I AM THRU YOU, SO I

THE BENEFITS OF COMMUNITY LIVING

I’ve just finished packing up 7(ish) years of life. The majority of my 20s, post uni and pre any serious responsibility on what we might classify as the ‘normal adult life’ trajectory — (but then, what is that really anyway?!).

During that time I’ve had the privilege of living with the most creative and eclectic group of human beings imaginagble. Initially all starting off as strangers, each have profoundly and generously shown me what it looks like to love whole-heartedly and well in their own unique way, and as such, who I’m now pleased to call family, as well as friends.

We’ve shared what must be 100s of meals round a table, celebrated countless birthdays (close to 50) and drunk God knows how many bottles of wine. Between us we’ve had incredible highs and successes; new jobs, travels, dates, degrees, creative ops and weddings — as well as tangible pain that bubbled up in our lives; parents’ divorce, law suits, breakups, unemployemnt, death, and chronic illness. In all of those moments, we gradually learnt what was needed in those situations and what was not, and perhaps sometimes in hindsight.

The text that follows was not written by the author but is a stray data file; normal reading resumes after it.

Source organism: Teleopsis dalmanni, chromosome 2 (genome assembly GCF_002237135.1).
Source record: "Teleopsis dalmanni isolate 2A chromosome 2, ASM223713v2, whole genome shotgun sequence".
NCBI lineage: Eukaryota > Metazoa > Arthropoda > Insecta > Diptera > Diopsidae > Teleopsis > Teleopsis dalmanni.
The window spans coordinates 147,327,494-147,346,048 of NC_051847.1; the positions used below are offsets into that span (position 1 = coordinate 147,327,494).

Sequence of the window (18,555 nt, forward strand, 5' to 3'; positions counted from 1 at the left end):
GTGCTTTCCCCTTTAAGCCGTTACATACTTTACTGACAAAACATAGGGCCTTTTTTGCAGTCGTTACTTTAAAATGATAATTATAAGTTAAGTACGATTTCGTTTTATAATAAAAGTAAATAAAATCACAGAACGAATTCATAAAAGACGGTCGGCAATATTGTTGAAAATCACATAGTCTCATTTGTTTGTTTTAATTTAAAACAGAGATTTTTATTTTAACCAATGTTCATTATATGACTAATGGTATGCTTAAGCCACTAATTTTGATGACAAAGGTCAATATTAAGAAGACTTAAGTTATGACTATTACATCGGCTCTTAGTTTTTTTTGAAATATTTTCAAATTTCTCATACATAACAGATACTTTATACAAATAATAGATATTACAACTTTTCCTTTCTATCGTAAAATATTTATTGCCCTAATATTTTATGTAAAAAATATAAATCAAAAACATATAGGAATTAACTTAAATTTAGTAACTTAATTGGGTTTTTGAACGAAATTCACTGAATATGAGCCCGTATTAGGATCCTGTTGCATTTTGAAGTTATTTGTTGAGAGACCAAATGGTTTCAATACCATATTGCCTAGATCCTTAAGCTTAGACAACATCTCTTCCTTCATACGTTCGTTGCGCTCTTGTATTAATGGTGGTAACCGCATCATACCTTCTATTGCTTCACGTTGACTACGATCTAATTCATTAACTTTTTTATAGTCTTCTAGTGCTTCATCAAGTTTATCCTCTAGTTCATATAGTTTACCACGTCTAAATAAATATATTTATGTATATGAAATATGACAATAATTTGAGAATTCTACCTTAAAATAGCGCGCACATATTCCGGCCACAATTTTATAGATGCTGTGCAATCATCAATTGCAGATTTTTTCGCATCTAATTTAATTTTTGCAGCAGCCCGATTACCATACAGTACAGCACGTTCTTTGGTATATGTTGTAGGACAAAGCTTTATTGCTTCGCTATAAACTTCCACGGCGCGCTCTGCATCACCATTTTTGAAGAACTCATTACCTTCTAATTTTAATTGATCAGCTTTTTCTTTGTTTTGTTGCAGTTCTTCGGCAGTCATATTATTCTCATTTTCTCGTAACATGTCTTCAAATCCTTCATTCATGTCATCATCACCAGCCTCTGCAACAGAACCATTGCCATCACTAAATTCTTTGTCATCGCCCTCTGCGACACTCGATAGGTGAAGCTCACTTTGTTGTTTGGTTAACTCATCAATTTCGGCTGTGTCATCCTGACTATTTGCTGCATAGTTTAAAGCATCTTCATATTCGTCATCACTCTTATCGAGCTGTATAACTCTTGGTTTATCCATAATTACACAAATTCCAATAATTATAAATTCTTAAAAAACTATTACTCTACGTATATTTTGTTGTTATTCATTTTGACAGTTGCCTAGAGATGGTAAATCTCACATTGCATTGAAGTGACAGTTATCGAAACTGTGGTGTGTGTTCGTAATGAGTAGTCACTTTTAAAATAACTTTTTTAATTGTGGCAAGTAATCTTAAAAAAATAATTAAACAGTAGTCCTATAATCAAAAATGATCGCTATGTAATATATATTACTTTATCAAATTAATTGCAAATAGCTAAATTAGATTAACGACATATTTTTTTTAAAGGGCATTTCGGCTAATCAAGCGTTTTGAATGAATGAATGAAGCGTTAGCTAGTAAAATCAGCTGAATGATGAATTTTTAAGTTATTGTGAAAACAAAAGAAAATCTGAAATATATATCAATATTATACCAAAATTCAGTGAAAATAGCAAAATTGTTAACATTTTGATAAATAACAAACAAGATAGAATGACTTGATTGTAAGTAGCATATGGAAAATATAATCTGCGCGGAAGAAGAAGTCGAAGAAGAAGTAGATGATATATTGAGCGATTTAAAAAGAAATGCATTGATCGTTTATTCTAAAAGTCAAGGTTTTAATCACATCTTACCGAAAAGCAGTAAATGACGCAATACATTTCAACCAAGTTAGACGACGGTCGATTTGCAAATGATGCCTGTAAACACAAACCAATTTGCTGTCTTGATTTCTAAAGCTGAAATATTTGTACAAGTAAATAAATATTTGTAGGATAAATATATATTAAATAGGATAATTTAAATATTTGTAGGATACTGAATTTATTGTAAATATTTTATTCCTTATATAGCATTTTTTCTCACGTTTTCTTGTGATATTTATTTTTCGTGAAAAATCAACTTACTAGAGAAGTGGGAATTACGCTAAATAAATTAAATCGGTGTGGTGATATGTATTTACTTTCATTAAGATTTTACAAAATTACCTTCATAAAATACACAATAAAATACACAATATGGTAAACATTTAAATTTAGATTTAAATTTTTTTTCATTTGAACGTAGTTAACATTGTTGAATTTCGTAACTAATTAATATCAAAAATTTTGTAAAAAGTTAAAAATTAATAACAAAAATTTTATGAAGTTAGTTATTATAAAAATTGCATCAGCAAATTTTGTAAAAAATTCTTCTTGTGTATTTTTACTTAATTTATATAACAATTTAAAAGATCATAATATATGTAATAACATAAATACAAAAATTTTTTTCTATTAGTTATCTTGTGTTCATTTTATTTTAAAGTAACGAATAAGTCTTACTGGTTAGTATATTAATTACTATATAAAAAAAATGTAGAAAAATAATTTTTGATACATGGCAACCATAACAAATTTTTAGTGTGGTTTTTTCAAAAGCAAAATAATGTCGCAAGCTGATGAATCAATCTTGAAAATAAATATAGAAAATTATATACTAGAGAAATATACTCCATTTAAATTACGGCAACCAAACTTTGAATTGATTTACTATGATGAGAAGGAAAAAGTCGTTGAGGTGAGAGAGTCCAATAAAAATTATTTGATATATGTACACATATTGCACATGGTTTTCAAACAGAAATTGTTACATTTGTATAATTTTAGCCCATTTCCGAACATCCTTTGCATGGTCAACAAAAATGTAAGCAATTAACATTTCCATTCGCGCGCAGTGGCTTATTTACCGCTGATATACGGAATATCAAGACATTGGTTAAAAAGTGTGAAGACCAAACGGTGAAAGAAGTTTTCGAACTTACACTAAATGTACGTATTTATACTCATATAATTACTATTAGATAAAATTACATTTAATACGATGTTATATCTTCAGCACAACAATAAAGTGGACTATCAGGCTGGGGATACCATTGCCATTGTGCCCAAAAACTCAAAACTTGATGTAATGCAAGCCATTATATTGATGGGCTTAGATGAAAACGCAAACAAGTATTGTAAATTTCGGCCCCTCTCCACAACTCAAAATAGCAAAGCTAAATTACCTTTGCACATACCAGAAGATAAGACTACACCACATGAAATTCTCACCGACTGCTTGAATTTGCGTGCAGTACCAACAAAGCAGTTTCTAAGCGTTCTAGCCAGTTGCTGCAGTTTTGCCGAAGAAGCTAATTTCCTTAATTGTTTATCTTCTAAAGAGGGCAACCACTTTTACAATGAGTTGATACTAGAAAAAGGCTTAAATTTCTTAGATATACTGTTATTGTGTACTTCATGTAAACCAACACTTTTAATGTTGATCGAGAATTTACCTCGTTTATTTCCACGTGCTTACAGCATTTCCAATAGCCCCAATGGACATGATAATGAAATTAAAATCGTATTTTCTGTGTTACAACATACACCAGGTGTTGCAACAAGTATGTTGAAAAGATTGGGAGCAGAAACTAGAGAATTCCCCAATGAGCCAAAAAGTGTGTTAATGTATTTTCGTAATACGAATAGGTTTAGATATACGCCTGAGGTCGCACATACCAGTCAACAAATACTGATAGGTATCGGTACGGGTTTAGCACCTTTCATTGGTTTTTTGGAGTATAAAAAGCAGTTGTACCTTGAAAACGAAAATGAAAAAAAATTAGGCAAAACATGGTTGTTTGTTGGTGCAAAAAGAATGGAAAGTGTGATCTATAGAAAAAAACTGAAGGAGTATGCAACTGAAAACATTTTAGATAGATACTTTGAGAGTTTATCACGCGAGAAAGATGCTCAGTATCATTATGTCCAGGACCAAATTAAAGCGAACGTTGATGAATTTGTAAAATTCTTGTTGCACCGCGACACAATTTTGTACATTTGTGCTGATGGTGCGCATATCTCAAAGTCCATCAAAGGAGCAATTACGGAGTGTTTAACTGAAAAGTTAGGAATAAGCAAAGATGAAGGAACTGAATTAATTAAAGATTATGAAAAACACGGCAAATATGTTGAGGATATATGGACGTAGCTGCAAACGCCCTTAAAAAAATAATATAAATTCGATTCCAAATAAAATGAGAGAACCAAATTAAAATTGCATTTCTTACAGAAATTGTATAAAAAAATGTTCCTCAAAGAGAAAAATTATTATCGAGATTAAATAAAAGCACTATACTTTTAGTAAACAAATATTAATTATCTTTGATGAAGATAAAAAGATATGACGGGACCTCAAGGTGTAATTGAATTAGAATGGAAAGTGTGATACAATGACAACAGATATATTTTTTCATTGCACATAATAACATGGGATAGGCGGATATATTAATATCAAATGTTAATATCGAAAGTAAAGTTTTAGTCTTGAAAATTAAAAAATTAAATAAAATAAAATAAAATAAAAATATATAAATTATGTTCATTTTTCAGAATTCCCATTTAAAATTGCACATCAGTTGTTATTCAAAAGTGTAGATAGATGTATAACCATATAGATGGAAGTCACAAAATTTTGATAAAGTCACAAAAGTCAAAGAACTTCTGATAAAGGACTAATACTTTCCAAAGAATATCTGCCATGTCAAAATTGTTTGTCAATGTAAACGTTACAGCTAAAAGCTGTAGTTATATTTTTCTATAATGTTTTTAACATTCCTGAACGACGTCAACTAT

Normally it’s just presence. Indeed, by committing to ‘being in the room’ so to speak, we find real resonance in relation to one another. It is the gift (of the ‘I am’, us) to be able to acknowledge the other first (the ‘you’) in the picture, that we find ourselves in the truest sense of our being (the ‘I’), according to David Steindl-Rast.

JS Quoting David Steindl-Rast // Print inspired by the work of Anthony Burrill

So to keep things short and snappy, here’s a few practical things I’ve learnt living in community with others:

I could keep going, but I’m deliriously tired from packing and it’s only Monday. So that’s it — like the last episode of friends — ‘an the end of an era!’ As I’m sitting, surrounded by boxes, my heart feels heavy with gratitude; as well as a bitter-sweet pang of sadness knowing this chapter is drawing to a close. Like anything that’s good and of value, it requires investment. It also requires risk. A risk to connect without holding back - for fear of hurt or disappointment - not an easy task in the fluidity of London life.

However friendships are something deep and true and leave a beautiful mark under the surface — one, that if done well, lasts a lifetime. As David Steindl-Rast again puts so gently and wisely when addressing how to live life well and with others:

‘Time is one opportunity after another,

Hope is openness for surprise,

Love is a wholehearted YES to limitless belonging…’

weaving waves, words and matter //@jensturrock www.jennifersturrock.com

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